The Livingston prizes for local, national and international reporting are limited to journalists under the age of 35 and are the largest all-media, general-reporting prizes in the country.
This year’s winners are:
* Sarah Fenske, Phoenix New Times (Local Reporting)
* Mariana van Zeller and John Henion, Current TV (National Reporting)
* Matt Katz, Philadelphia Inquirer (International Reporting)
National reporting; Mariana van Zeller and John Henion of Current TV, for “Rape on the Reservation.” Columnist and author Ellen Goodman introduced the winners’ examination of the increased incidence of rape committed by members of South Dakota’s Rosebud Indian reservation against young women residents. The report brought to light the violent epidemic and the disturbing acceptance of this behavior by perpetrators who saw these crimes as part of normal behavior.
This morning we learned that “The OxyContin Express” will be the recipient of a Peabody Award. It’s one of the highest acheivements in our field and we’re deeply honored for being recognized and in such esteemed company.
But we don’t want to let this moment pass without acknowledging the tremendous debt we owe to the people who helped us make the film. Journalism is a strange business. We sometimes ask people to share deeply personal parts of their lives in exchange for a very idealistic notion: that somehow their personal story will help to serve a greater good.
Maureen and her son Tod took that brave leap of faith. And their cooperation and incredible honesty provided the emotional heart of this piece.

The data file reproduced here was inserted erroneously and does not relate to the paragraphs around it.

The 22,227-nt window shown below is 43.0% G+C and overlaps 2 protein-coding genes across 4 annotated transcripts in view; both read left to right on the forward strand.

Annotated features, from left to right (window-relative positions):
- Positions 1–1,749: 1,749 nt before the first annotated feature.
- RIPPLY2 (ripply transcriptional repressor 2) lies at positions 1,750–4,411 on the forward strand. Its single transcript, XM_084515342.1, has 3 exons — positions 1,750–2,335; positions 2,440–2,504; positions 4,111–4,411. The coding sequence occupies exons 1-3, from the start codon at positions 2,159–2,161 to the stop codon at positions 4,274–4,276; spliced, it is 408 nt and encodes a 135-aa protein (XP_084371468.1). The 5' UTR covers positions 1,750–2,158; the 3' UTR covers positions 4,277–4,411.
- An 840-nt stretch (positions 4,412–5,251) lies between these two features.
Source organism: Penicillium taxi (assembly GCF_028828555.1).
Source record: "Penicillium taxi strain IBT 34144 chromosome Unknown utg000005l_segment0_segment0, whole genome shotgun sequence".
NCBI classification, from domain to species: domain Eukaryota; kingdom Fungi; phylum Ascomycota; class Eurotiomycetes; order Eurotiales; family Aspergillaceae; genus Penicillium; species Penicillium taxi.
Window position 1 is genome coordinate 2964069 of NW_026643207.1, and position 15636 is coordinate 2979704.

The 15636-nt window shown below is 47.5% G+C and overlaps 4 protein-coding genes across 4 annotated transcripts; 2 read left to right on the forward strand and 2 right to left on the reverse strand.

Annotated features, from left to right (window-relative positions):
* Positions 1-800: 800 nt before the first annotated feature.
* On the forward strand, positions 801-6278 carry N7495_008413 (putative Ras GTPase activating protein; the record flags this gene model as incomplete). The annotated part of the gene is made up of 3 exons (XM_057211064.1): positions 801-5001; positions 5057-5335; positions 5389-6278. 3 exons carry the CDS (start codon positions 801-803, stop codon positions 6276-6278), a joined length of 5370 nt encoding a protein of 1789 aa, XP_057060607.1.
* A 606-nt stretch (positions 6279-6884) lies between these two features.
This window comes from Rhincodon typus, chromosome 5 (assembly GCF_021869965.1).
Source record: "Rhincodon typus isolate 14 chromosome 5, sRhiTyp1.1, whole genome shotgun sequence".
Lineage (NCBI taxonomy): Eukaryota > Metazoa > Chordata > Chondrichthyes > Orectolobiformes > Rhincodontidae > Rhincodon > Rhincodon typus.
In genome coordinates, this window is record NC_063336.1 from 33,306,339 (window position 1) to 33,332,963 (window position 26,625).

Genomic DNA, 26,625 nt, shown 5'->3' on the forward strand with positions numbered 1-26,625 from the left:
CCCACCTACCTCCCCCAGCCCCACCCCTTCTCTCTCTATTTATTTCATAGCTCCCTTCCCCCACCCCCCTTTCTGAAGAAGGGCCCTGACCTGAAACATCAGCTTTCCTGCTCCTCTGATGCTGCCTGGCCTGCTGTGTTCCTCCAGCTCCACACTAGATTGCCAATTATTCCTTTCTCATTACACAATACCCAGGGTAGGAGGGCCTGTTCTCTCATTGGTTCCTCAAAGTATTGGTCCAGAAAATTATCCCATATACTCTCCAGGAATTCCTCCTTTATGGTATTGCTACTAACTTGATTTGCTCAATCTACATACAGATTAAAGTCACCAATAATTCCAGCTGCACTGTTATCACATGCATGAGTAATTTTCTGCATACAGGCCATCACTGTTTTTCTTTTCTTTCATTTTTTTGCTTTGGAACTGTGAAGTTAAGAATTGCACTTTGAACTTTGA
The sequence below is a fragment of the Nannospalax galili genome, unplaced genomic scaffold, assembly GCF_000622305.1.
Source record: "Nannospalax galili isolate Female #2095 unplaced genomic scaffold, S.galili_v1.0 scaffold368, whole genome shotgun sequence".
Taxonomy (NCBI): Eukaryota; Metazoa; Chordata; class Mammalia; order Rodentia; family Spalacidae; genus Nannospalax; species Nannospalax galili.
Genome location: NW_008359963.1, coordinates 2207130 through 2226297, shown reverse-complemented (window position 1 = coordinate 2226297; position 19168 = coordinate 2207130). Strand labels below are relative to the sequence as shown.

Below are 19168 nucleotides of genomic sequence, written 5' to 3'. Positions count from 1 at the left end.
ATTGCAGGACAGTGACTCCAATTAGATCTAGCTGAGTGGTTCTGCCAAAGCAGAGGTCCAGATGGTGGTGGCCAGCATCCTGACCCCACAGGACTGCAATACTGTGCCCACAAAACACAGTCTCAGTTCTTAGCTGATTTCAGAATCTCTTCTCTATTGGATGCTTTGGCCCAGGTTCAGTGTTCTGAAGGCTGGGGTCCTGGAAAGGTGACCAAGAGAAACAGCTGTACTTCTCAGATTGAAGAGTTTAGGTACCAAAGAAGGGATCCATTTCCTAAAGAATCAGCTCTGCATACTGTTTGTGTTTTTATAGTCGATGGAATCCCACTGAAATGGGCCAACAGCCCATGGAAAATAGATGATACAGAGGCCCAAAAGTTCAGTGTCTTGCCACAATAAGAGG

In addition, there are many people who shared their valuable time and expertise to help us understand prescription drug abuse and what was going on in Florida and Kentucky. Several of them appeared in the documentary, many did not, but their contribution was no less valuable.
In Florida, we’d like to thank Sgt. Lisa McElhaney, Sgt. Richard Pisanti and the Broward County Sheriff’s Department; Representative Kelly Skidmore; Dr. Sanford Silverman and the Task Force for Prescription Drug Abuse; Joel Kaufman and the United Way of Broward County; Pastor John Ramseur and Calvary House.
In Kentucky, Greenup County Sheriff Keith Cooper was all southern charm and hospitallity. He opened the doors to everything, including the prison where Dawna, Jessica, Holly, Tiffany, Tim and Terry graciously shared their stories.
Thanks also to Lt. Govenor Dan Mangiardo, Dr. John Morgan and Valerie Campbell at St. Claire Regional Medical Center in Morehead. And next door in West By God Virginia, Dr. Carl Rolly Sullivan at the home of the Mountaineers provided incredible insight into addiction and recovery.
This story would have never make it off the ground without the support and care of the people who are living it everyday. We owe this incredible honor to them. And hope that in some way the piece made a difference.
—Mariana, Darren and Cerissa